It was one afternoon while unwinding at Starbucks at the new Grand Metropolitan Mall, upmarket sister mall of Metropolitan Mall, when I noticed a store banner was on the floor. A man had nearly sprawled on the ground because his foot got caught in one of the spines. Luckily, he didn’t. He looked at the banner, his forehead furrowed in a frown, and walked away. Was he mad at the banner? And that is when I decided to observe humanity. Will anyone be mindful and, without being feeling put upon, pick up banner and set it up right?
Back in elementary school, my class mates and I were drilled endlessly in being mindful of the people and surroundings. We, for instance, always had to throw our trash in the rubbish bin; we also had to pick up the litter that we see and throw it in the bin. We acknowledged someone when we see them in the hallway by smiling and saying, “Hello” or “Good morning”. Naturally, when someone is carrying too many things, we’d offer help carry some. And when someone is injured, we’d rush to get the school nurse from the clinic.
A security guard walked on by. He was oblivious to the fallen banner.
Being mindful became second nature to us. It was part of our character. We didn’t need to be reminded all the time because parents and teachers were also mindful of good behaviour and right conduct. The adults had character too. There was cooperation between parents and teachers – if teachers took care of the children’s behaviour outside of the home, parents were undeniably in charge with the home front. Apparently, that cooperation has long since disappeared and the children have been left to wallow in the abyss of ignorance, which, at times, turns into a feeling of entitlement. Being mindful is now a thing of the past, which has resulted in my having to give a lecture every now and then on the concept of good character (read: being mindful) in between English lessons. Admittedly, it becomes tiring and frustrating because children seem to have been born with short-term memory and there doesn’t seem to be any support from the home front.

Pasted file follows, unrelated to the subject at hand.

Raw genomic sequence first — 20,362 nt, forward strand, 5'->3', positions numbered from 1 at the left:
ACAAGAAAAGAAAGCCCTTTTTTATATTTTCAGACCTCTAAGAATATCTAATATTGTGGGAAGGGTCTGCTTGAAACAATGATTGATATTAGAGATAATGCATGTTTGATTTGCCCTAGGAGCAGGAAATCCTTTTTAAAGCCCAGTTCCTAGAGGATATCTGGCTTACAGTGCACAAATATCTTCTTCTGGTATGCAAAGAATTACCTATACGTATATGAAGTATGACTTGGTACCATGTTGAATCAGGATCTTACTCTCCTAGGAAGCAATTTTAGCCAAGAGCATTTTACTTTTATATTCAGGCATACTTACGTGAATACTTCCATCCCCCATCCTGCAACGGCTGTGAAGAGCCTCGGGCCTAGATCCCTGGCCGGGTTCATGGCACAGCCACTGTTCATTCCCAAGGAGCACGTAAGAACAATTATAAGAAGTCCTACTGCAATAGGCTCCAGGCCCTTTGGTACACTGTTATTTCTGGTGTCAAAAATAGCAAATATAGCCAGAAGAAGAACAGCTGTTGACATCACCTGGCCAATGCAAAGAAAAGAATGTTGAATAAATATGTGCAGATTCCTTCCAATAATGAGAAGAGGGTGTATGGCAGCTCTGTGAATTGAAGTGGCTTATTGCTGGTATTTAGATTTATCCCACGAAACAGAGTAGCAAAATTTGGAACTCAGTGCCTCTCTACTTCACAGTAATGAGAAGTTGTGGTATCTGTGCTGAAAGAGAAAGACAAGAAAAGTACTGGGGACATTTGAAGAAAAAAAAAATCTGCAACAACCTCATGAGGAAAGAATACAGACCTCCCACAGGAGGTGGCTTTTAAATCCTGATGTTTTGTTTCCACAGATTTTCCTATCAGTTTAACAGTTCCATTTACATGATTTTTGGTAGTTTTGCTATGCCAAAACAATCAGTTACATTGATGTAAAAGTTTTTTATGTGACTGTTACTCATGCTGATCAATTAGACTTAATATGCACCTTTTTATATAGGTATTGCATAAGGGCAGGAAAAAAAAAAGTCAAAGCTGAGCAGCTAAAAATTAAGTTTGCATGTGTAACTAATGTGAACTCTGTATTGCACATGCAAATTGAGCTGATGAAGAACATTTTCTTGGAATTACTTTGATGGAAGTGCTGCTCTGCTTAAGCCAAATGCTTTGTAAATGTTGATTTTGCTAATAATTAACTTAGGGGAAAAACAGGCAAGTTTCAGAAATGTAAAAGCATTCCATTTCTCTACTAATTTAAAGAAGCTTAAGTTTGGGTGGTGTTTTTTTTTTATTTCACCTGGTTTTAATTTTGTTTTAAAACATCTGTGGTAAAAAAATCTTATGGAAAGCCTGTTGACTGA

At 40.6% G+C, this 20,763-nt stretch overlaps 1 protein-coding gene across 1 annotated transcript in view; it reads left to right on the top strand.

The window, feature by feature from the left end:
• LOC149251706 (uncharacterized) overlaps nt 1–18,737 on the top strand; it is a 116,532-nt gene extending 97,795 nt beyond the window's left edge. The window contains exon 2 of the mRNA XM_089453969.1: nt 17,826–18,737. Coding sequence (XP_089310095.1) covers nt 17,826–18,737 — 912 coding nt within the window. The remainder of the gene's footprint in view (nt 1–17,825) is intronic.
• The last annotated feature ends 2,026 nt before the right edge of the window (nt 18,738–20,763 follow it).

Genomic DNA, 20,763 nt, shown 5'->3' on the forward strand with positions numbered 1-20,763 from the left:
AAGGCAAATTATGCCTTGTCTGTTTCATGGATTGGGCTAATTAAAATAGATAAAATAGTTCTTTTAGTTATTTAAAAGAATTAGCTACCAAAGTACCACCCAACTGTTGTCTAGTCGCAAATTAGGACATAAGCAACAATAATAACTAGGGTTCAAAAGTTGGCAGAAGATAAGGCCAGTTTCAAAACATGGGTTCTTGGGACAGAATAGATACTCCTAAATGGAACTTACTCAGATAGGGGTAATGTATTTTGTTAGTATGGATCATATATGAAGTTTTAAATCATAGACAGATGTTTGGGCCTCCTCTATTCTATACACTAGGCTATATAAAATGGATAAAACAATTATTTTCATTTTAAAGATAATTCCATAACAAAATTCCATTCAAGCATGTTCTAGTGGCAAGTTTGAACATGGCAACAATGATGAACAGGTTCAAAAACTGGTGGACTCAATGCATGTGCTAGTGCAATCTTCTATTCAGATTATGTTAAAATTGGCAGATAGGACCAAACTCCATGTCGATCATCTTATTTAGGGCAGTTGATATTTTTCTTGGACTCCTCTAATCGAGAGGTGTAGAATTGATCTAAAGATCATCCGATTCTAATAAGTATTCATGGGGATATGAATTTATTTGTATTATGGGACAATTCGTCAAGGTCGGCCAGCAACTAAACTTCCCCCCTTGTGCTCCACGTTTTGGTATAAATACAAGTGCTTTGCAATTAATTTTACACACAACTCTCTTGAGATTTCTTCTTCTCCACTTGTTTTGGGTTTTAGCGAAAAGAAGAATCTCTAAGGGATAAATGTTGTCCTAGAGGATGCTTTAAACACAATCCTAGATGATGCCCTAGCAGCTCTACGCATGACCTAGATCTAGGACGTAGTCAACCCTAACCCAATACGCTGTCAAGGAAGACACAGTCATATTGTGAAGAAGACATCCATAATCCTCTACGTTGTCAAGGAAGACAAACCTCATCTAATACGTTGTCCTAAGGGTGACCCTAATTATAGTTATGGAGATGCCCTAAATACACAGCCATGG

A throng of people chattering away missed the banner by a few centimetres. The banner still remained on the floor.
The reason given for unmindful is “Times are changing”. This statement has become the convenient answer for anything going wrong in the world. Times are changing, indeed, but it seems to be an ineffectual excuse for anyone with an iota of intelligence to use to cover up for one’s ineptitude and the utter lack of mindfulness. Is there a correlation between changing times and forgetting good behaviour? Are changing times a license to become boorish?
Two employees from an eatery in the mall spotted the banner on the floor. I thought they would solve the little problem. The other, pointing at the banner, nudged his colleague as if telling to pick it up. He simply gawked at it then they walked out of the mall.
My training kicked in. I stepped out of Starbucks and picked up the banner, setting it up right to greet would-be customers. Back to my Asian Dolce Latte and Dickens, I could see the smiling faces of my parents and teachers from JASMS. There is simply no excuse not to keep in character, not to be mindful.